A Renaissance Jewellery necklace piece
SMBS: Who makes up the leadership team of RJL?
SS: My father Niranjan Shah, who is the Chairman, has been associated with the company since its inception. He has over four decades of experience in the gems and jewellery industry. He is currently responsible for the overall strategic planning and decision making for the company.
I work closely with him, and my areas of focus include strategy formulation and new business initiatives. I helped transform RJL from being a contract manufacturer of jewellery to a design house serving global retailers, and established an international marketing network. The third member is Hitesh Shah, who is responsible for finance, accounting and merchandising operations for the company. He has 22 years of experience in the jewellery business.
SMBS: Under your leadership, how did RJL diversify into so many categories?
SS: We were primarily a manufacturer of diamond fashion studded jewellery. In 2013, we acquired the business assets of Jewel America, an entity specialised in the gemstone business in the US. This paved the way for entering the gemstone business. The acquisition also enabled cross-selling gemstone products to our current studded jewellery retailers in the US.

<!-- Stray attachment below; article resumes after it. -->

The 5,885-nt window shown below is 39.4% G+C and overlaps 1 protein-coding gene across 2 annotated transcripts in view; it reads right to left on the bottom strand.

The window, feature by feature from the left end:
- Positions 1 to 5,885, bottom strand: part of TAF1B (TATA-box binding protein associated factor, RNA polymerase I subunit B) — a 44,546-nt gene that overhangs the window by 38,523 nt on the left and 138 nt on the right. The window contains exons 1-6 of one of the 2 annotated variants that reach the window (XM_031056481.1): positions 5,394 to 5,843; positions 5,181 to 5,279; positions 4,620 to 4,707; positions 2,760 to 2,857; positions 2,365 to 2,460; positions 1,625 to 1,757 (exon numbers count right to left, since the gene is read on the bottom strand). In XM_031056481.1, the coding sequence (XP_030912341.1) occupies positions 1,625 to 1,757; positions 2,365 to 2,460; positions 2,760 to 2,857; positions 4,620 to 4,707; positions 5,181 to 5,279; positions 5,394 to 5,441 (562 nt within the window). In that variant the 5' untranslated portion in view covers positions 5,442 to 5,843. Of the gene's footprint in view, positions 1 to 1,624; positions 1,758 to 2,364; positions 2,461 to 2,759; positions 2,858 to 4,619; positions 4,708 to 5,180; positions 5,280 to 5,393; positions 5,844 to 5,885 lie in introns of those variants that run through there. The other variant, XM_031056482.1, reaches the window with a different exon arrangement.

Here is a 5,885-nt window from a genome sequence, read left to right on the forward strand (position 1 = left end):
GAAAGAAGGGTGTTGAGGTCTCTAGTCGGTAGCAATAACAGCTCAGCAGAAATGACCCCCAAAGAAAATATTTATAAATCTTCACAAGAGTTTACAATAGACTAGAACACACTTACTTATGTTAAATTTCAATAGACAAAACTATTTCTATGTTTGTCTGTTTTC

In 2016, we chose to enter the gold manufacturing business in Dubai by acquiring the business assets of Vogue DMCC. With changing dynamics in the jewellery business, we also entered the branded jewellery space with ‘Hallmark’ and ‘Enchanted Disney Fine Jewelry’. With our extensive product catalogue, we also have a significant online presence through our own website in the US, apart from a strong presence on Amazon and other major ecommerce marketplaces.
SMBS: What were some of the key milestones in your journey?
SS: Initially, we invested our own money and began manufacturing studded jewellery in 1995. Between 2000 and 2005, we acquired a 40,000 square foot facility in Mumbai, commenced business with Walmart and Zales, and setup a unit in Gujarat. In the next four years, we started setting up subsidiaries in the US and UK. In 2007, we went for a Rs 80 crore IPO and got listed on the BSE and NSE.
We then acquired business assets of Jewel America in 2013 to enter the gemstone business. Then we acquired Vogue DMC and Jay Gems, and we recently signed a licensing agreement with Hallmark. With this, our earnings before interest, tax, depreciation and amortisation crossed Rs 100 crore.